Next Friday, a group of Tennessee academic librarians gathers to discuss ways in which we might coordinate and collaborate to build mobile-friendly libraries at our respective campuses. I am looking forward to this conversation very much. I am honored to be playing a small role in helping to organize the day’s agenda.
I spent most of my afternoon talking with Peter, my friend and mentor, about possible ways we might set up the agenda. Anytime you plan a 5 hour event for 20 or so people, there is a temptation to script everything out — offering a goal statement, bulleted discussion points and a predetermined conclusion at which everyone should happily arrive toward the end of the day. One possible outcome of such a meeting might be to establish a concrete action plan with specific assignments that everyone can follow in sequence to achieve the End Result.
There’s nothing really wrong with that. In fact, a lot of times, high organization is helpful in getting a group of people thinking in the same direction about a particular challenge or problem. Peter reminds me, though, that the opportunities before us are not really problems or challenges that require one-size-fits-all solutions. Academic librarians are faced with unique opportunities to create, experiment and improvise to figure out what works best for our local environment and our specific patrons.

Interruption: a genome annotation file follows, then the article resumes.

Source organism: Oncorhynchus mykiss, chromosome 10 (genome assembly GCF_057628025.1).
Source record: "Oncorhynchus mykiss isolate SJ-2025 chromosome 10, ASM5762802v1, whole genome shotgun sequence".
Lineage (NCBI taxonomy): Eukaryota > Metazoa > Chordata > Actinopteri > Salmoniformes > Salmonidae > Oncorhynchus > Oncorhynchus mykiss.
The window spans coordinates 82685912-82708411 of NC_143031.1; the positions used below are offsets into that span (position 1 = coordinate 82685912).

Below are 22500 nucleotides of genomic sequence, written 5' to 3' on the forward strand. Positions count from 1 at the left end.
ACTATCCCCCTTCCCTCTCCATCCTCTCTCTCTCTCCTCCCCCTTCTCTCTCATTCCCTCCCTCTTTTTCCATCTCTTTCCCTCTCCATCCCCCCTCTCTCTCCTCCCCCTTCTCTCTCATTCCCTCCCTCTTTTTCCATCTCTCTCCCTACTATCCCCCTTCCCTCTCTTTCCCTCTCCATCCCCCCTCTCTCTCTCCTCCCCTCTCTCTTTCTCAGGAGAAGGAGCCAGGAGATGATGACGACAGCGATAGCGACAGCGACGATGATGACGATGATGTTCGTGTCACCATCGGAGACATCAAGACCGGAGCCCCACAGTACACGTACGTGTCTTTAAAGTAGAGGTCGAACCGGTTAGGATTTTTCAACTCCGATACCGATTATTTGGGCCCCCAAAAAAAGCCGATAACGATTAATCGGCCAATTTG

A mobile-friendly library might incorporate many things: mobile-optimized websites, device agnostic eBook collections, mobile-optimized database interface designs, QR codes and other best practices for library service and workflow. In short, we need lots of smart people trying lots of smart things, failing well, learning and improving.
This is the fun part where everyone comes to the table, everyone is invested and has something to contribute. And so, rather than organize a day designed to get everyone facing in the same direction, we have developed an agenda designed to introduce a few potentially powerful tools (tablet management server/software and LibGuides Mobile Site Builder) and ask everyone around the table to think about what they might be able to accomplish in their own libraries with the right tools.
The work of the day won’t be simply organizing and assigning. The work will be capturing ideas and getting those ideas out to the entire system so everyone can pick up the ideas they like and leave the others for someone else to play with.
In other words, we aren’t only executing a strategic plan. We are developing a culture of collaborative innovation.
This is a reminder to myself: the best new things happen when smart, interested people get together and contribute their interests in an open, honest forum and then those contributions are collected and shared for the widest possible dissemination.
You can expect to hear more about this soon.